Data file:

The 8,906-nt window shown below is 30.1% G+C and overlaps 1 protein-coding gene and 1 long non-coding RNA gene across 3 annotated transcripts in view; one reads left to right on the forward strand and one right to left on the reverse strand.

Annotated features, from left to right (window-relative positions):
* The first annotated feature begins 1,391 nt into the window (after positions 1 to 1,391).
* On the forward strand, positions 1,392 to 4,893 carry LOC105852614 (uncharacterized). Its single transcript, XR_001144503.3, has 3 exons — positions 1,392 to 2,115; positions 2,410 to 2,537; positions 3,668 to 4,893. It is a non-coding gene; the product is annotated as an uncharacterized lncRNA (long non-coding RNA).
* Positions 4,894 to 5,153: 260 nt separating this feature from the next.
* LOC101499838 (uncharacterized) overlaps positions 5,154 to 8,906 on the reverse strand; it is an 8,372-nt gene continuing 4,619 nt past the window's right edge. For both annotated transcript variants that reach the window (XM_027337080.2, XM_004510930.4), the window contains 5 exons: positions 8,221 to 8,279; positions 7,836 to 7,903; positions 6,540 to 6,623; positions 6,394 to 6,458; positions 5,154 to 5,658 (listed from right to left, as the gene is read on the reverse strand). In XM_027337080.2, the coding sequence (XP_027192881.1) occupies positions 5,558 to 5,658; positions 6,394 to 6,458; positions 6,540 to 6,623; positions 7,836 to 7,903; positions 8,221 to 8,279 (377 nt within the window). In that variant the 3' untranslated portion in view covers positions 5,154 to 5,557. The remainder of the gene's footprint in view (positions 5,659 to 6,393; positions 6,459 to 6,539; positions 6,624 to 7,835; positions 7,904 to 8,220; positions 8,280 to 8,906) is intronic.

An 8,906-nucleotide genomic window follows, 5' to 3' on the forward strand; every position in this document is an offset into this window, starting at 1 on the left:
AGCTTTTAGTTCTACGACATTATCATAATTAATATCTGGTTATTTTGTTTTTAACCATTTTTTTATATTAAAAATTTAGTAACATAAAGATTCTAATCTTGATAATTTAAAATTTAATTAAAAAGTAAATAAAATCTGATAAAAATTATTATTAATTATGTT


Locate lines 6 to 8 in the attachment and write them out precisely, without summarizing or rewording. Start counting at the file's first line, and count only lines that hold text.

* LOC101499838 (uncharacterized) overlaps positions 5,154 to 8,906 on the reverse strand; it is an 8,372-nt gene continuing 4,619 nt past the window's right edge. For both annotated transcript variants that reach the window (XM_027337080.2, XM_004510930.4), the window contains 5 exons: positions 8,221 to 8,279; positions 7,836 to 7,903; positions 6,540 to 6,623; positions 6,394 to 6,458; positions 5,154 to 5,658 (listed from right to left, as the gene is read on the reverse strand). In XM_027337080.2, the coding sequence (XP_027192881.1) occupies positions 5,558 to 5,658; positions 6,394 to 6,458; positions 6,540 to 6,623; positions 7,836 to 7,903; positions 8,221 to 8,279 (377 nt within the window). In that variant the 3' untranslated portion in view covers positions 5,154 to 5,557. The remainder of the gene's footprint in view (positions 5,659 to 6,393; positions 6,459 to 6,539; positions 6,624 to 7,835; positions 7,904 to 8,220; positions 8,280 to 8,906) is intronic.

An 8,906-nucleotide genomic window follows, 5' to 3' on the forward strand; every position in this document is an offset into this window, starting at 1 on the left:
AGCTTTTAGTTCTACGACATTATCATAATTAATATCTGGTTATTTTGTTTTTAACCATTTTTTTATATTAAAAATTTAGTAACATAAAGATTCTAATCTTGATAATTTAAAATTTAATTAAAAAGTAAATAAAATCTGATAAAAATTATTATTAATTATGTT